Motivation can be defined as the direction and intensity of one’s efforts. Direction refers to why a person is involved in certain situations and why a person avoids other situations. Intensity is concerned with how much effort a person gives toward reaching a certain goal. 1 Questions around motivation include: why people participate; why do people discontinue participation; what intrinsic and extrinsic factors influence participation; and what goals influence participation. Many times when someone decides to participate in tennis, they may appear to be motivated. Initially they hire as a coach and they sign up for the club but then the coach finds out that they aren’t motivated to practice or follow the training program designed for them. Why don’t they practice? It’s probably because your player is not mentally prepared to play the game. Having some knowledge of your coaching philosophy and how that’s tied to a player’s motivation will help you be able to understand certain behaviors and help motivate those who seem to be struggling.

Your challenge as a coach is not to help players acquire motivation but to understand how your coaching affects it and to avoid destroying their intrinsic motivation. 3 This article is going to provide some background information on motivation and how to a coach who helps build intrinsic motivation in your players.

Views of motivation

To have an understanding of motivation it’s important to know the common views of motivation. Most people fit into one of the three views of motivation: trait-centered, situation-centered, or the interactional view.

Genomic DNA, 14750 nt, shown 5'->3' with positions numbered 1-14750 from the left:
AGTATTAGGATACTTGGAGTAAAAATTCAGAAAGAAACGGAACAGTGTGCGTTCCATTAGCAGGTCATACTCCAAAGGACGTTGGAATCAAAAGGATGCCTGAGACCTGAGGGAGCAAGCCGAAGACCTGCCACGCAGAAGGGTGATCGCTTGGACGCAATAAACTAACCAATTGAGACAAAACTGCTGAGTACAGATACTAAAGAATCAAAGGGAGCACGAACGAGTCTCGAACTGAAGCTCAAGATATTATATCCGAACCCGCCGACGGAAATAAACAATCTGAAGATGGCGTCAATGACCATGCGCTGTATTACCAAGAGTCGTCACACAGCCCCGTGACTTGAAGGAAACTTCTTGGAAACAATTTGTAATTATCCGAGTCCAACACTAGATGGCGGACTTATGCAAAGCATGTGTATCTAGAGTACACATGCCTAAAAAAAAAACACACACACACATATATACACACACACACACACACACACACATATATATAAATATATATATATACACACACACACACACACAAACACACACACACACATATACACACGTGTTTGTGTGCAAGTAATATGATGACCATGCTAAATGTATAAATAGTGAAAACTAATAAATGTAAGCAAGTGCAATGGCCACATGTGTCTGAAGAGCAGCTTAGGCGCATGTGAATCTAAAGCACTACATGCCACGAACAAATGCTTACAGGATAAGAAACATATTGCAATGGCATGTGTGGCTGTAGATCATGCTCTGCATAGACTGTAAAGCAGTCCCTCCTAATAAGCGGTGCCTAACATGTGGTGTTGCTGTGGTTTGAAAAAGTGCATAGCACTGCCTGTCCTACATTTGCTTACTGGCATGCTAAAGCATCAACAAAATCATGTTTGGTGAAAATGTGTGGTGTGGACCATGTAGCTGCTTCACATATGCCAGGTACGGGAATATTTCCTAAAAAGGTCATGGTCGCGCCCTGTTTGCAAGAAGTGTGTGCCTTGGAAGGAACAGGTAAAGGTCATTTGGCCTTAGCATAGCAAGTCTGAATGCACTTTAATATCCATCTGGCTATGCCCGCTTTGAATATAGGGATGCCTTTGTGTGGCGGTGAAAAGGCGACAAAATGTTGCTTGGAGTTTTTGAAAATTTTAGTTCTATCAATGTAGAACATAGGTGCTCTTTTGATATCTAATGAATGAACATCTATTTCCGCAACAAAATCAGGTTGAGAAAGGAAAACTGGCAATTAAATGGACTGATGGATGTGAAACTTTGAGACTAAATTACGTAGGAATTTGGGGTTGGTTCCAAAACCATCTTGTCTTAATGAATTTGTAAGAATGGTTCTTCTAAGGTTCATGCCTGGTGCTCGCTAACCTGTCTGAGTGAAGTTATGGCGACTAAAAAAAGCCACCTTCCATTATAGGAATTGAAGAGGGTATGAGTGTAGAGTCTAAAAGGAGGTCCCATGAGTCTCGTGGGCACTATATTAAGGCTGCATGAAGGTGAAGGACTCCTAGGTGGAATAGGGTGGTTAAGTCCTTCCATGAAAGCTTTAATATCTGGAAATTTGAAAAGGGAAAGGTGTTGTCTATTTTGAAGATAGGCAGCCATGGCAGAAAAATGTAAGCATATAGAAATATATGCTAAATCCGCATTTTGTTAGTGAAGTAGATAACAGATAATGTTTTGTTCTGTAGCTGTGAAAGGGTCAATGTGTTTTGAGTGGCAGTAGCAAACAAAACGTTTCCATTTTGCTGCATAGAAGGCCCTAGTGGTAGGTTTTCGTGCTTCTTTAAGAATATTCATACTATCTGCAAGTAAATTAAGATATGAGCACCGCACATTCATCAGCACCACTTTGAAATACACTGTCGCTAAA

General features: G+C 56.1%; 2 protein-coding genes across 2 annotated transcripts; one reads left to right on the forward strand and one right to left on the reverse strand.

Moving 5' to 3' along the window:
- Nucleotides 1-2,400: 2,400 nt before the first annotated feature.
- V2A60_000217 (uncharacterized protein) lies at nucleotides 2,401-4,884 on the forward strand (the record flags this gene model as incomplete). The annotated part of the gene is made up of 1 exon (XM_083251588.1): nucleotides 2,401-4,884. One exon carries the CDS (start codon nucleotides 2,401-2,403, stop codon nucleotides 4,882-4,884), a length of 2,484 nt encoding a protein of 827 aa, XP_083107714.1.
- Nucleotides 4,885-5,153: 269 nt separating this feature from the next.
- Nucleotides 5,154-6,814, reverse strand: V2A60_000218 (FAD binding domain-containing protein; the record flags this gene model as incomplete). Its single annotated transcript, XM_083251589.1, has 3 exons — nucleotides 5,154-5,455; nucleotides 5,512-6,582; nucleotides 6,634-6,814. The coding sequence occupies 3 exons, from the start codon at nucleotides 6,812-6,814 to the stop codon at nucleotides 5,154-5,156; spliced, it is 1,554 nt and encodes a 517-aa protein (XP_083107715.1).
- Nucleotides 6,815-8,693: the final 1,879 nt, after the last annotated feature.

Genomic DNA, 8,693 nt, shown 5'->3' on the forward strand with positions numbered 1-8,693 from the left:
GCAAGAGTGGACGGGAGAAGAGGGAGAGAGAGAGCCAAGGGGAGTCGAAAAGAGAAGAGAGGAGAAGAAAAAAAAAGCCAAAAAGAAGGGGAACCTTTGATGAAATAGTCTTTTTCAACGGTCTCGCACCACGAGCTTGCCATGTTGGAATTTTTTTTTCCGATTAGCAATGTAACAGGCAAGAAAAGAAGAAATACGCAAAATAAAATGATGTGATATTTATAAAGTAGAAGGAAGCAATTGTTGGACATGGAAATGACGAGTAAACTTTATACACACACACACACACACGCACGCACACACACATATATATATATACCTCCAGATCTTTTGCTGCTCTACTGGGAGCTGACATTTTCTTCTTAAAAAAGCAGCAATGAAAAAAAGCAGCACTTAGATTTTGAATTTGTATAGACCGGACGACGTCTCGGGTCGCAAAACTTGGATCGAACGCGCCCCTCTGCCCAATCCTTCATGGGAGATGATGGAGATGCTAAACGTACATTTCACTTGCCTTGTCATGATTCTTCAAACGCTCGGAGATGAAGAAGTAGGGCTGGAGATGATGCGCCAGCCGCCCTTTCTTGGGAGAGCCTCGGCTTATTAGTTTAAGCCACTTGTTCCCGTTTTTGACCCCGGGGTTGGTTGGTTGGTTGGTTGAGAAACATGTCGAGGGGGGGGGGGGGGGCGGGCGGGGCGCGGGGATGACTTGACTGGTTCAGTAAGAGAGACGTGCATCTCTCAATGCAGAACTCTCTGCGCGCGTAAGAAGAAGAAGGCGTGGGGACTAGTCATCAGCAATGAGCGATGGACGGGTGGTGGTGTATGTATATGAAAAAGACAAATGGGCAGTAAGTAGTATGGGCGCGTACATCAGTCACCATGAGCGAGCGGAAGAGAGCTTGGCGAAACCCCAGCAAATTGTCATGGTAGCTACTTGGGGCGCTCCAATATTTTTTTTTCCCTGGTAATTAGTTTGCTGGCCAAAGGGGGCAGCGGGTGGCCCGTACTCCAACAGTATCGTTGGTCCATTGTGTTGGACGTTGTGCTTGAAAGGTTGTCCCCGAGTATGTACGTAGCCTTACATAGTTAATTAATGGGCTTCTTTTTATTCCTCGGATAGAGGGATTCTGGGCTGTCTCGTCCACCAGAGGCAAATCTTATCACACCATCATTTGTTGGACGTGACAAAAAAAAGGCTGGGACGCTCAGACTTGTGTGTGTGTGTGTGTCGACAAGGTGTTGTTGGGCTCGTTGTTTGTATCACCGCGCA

• The trait-centered view of motivation contends that motivation is primarily a function of individual characteristics: personality, needs and goals. Some people have attributes that seem to predispose them to success and high levels of motivation while others are lacking in those areas. The trait-centered view is deemed narrow since it is thought many situations should also include environmental factors. Ignoring environmental influences on motivation is a little unrealistic.
  • The situation-centered view of motivation states that motivation is determined by the situation. For example, a player might be motivated to practice but unmotivated to play in games. A player’s feeling of self-efficacy (success) may be high in practice. In competitive game situations a player may have a lower sense of self-efficacy. Situation-centered motivation is also deemed narrow since not all negative situations make us respond negatively.